So, as you may or may not have heard, the White Sox were crushed, humiliated and put on display by the Yankees last week.
Which obviously meant that the next logical step was to go to Minnesota and squish the tar out of the Twins, who were previously 7-1 against the White Sox.
Seriously, when it comes to this team, I don’t even know anymore.
But, we’re into August and all I can do is take it one day at a time and enjoy the things that are worth enjoying, and stop worrying about the other things and just try to ignore the big picture.
And, hey, there were some good things this weekend. And some bad. To get it out of the way, let’s start there.
1) Adam Dunn continues to defy logic, time, space and several of the laws of physics while he continues to have pretty much the worst season in the history of all mankind.
2) After Paul Konerko took a pitch to his knee, he missed a few games and has been limping around the DH role for a few and he’s said that he’s not really feeling any better. This is why (other than Carlos Quentin, who has turned plunking into a sport), I never, ever want my players to “take a pitch”. The short-term gains of getting on first just aren’t worth the risks. Get well soon, Paulie.
But, onto the good!
1) Carlos Quentin, when streaking, can carry a team. A 2 HR day in Minnesota, followed by a random day on the bench, followed by a 2 double day seems to indicate that he’s on a hot streak. We’ll take it.
2)Alex Rios appears to have changed his wonky batting stance to something approaching normal – for the second time this season. It worked (temporarily) when he did it earlier this year. Let’s hope it sticks this time.
3) Brent Morel took a 4 pitch walk. AND worked a count to 3-2. In the same game. This is momentous, trust me.
4) Brent Lillibridge had started taking practice grounders at first base last week, just in case. And, well, with the other option at first being Adam Dunn while Konerko is injured, Lillibridge made his first appearance there on Saturday as a defensive replacement for Adam Dunn (and homered on his only at bat) and started there on Sunday (and homered on his first at bat) and was pleasantly adequate. Lillibridge just needs a catcher’s helmet and he can be the White Sox version of Don Kelly. (AND – momentously – he also singled in the same game. 2 HRs and he still remembered he doesn’t ALWAYS have to swing for the fences. Progress!)
5) Alejandro De Aza is a pleasant surprise so far. The Minnesota announcers would like to take him for themselves.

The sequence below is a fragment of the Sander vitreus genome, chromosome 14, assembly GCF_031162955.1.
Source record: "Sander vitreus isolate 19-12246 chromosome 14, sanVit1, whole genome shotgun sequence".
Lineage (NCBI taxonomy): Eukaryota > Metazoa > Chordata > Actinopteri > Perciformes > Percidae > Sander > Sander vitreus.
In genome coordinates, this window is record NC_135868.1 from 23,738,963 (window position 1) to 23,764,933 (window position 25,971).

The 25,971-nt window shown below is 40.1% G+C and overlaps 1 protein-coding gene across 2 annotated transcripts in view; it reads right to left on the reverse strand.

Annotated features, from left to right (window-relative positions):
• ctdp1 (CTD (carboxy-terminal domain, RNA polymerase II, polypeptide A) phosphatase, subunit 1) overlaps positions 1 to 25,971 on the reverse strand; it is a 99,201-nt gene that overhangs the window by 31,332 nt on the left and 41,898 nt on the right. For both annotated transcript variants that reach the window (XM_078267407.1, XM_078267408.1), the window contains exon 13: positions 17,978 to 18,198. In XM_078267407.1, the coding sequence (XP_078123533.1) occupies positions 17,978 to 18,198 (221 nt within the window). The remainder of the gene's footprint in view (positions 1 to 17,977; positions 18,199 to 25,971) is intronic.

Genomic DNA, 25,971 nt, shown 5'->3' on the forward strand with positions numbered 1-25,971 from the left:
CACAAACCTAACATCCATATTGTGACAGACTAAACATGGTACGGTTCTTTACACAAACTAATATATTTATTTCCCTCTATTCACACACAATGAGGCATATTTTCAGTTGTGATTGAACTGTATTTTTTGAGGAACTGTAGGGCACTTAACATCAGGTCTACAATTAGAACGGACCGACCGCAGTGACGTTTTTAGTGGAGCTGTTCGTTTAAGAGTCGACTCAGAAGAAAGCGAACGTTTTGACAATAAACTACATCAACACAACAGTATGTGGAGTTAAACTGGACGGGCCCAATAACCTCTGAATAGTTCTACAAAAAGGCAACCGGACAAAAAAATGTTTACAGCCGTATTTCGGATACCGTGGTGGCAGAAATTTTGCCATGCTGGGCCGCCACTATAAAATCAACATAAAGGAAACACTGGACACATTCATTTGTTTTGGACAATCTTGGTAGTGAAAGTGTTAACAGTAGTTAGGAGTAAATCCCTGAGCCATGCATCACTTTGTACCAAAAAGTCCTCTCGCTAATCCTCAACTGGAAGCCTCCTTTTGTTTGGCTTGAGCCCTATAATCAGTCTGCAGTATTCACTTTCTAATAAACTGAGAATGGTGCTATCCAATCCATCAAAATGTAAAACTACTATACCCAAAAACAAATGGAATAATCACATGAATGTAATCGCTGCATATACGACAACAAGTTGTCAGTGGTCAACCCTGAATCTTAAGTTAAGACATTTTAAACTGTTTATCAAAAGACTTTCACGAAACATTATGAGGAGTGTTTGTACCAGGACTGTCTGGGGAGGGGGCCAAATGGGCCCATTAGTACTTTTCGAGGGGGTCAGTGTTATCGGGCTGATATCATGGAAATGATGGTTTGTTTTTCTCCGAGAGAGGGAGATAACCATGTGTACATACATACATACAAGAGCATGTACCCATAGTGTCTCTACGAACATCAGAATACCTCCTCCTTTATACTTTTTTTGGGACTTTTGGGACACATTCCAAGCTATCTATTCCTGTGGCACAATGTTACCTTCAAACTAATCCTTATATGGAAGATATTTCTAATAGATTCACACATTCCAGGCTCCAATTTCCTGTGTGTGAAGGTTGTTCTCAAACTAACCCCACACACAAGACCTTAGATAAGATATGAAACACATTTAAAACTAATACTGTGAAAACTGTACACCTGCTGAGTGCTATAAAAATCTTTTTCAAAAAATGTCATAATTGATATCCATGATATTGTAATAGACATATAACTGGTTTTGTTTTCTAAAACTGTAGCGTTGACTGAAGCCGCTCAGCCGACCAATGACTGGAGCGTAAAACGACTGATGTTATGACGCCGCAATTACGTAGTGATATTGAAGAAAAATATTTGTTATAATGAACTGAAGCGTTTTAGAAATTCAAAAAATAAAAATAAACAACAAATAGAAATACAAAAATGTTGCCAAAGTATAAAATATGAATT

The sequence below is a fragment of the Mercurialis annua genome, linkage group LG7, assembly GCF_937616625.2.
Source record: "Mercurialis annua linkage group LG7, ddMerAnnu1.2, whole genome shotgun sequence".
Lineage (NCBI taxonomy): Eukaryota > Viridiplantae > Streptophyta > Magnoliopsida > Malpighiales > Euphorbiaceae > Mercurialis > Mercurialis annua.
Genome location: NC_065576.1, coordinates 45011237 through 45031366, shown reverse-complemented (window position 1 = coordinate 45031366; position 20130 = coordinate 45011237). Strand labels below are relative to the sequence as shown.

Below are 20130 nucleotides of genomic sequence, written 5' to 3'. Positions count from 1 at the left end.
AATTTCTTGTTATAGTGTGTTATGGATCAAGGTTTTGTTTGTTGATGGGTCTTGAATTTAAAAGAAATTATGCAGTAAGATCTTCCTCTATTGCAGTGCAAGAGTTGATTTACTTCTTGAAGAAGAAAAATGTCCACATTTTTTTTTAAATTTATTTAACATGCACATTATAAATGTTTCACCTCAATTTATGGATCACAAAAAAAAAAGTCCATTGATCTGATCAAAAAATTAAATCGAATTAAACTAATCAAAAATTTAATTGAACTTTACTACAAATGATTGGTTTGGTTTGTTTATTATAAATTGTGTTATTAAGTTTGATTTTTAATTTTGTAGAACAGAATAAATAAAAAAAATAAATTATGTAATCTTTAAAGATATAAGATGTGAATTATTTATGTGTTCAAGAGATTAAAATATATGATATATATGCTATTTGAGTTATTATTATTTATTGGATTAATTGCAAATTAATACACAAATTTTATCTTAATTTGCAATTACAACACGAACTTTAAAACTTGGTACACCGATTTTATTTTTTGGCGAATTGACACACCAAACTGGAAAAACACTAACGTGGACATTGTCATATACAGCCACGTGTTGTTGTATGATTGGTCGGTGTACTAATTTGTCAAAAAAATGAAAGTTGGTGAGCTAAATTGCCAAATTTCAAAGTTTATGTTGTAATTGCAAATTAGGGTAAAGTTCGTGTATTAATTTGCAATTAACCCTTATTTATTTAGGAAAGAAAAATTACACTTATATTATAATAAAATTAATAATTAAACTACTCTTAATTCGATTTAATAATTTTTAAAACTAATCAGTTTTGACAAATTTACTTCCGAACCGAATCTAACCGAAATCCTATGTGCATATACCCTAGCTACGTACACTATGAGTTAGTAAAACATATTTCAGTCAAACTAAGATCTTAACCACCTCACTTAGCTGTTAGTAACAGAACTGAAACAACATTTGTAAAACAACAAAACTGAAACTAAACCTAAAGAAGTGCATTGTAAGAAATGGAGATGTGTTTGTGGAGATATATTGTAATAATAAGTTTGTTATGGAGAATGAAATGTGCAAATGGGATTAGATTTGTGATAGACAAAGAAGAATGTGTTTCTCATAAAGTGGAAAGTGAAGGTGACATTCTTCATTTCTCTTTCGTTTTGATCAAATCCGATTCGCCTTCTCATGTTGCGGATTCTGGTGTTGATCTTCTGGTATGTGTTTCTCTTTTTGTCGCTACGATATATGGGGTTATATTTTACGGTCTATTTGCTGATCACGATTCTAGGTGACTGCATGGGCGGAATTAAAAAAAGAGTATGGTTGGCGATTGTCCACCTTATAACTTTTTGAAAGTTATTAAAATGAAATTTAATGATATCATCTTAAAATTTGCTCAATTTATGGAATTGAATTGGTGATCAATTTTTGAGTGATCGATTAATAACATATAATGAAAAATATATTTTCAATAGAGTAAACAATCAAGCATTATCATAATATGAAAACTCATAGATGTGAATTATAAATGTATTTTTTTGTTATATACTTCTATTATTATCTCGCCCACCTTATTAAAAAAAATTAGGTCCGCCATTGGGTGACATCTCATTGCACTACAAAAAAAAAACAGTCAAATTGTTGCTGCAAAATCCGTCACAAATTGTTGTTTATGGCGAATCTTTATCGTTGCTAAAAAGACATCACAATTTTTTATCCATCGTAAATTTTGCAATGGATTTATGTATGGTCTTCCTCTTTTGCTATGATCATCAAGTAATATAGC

6) We met Zach Stewart, who was solid – not spectacular – but did exactly what we needed him to do. He pitched well enough to win and gave Jake Peavy a day of rest to be, well, the old Jake Peavy and own the game from start to finish.
Basically, the Twins/White Sox series was summed up perfectly by Jim Margalus at SouthSideSox.com.
In case you missed it, the White Sox didn’t just sweep the Minnesota Twins this weekend. The White Sox:
Beat them at Target Field.
Beat them with sellout crowds at Target Field.
Had better starting pitchers.
Had a better bullpen.
Had a better offense.
Played better defense.
Beat them with the long ball.
Beat them with the running game.
Let the Twins lose.
That was fun. Let’s do it again sometime.
Before I digress for a long moment, let’s pause to take a look at Brent Lillibridge and his shiny new first baseman’s glove.
And, on a different note, I didn’t say a ton about “the trade” around the time, but I read an article that sorta iked me, so now I have stuff to say.
Basically, the article implied that the whole trade was a ploy to get Tony LaRussa to the White Sox next year. Let’s ignore the fact that Ozzie’s option has been picked up for next year (since, yes, he could be fired).
What the White Sox had to do this trade deadline:
1. Dump salary.
2. Get *something* for one of those 6 starting pitchers. Hopefully one who is a free agent next year.
What the White Sox did:
1. Dumped salary.
2. Picked up a strongly-rated prospect (who fits right in on Redneck Row) and a quality right arm for the pen who was born in Chicago, so if he doesn’t go back to TOR, he might stick around. And, you know Ozzie always loves some good pitching.
3. Did not blow up their bullpen – which has been pretty much lights out since May – unlike TOR, which had almost no one essential and they could afford to send whoever it took.
4. Did not take on yet another OF. Cheap or not, there’s still nowhere to put him. And, if they had to move half their bullpen, who would they send? Bruney wasn’t going to cut it, Ohman probably wouldn’t either, Sale is supposed to be a starter next year, Santos is the cheapest closer in MLB and I’m pretty sure that Thornton and Crain are a little too pricey to replace – even with lesser options.
What the Cardinals needed:
1. Short term gains in pitching.
2. To get rid of a player your manager didn’t get along with.
What the Cardinals did:
1. See above.
What the Jays needed:
1. Alex Anthopoulos has had his eye on Colby Rasmus. And, AA gets what he wants.
What the Jays did:
1. Picked up a good pitcher they could fire to St. L (since the Jays don’t really have any established arms to send).
2. Handed over a few replaceable bullpen arms and an outfielder – none of whom were part of the future of the Jays.
3. Took on a relatively large contract they could easily afford for an INF they don’t really need.
4. Acquired Colby Rasmus.
So, Tony La Russa may or may not be coming to Chicago, but looking above, it doesn’t seem like the whole thing was a complicated conspiracy to get Colby Rasmus away from Chicago AND St L at the same time. It seems like everyone sort of got what they needed and – sure, AA probably won in the end – but, there’s no reason to think there was any more to this trade than there seems.
But, maybe I’m naive.
On to Baltimore!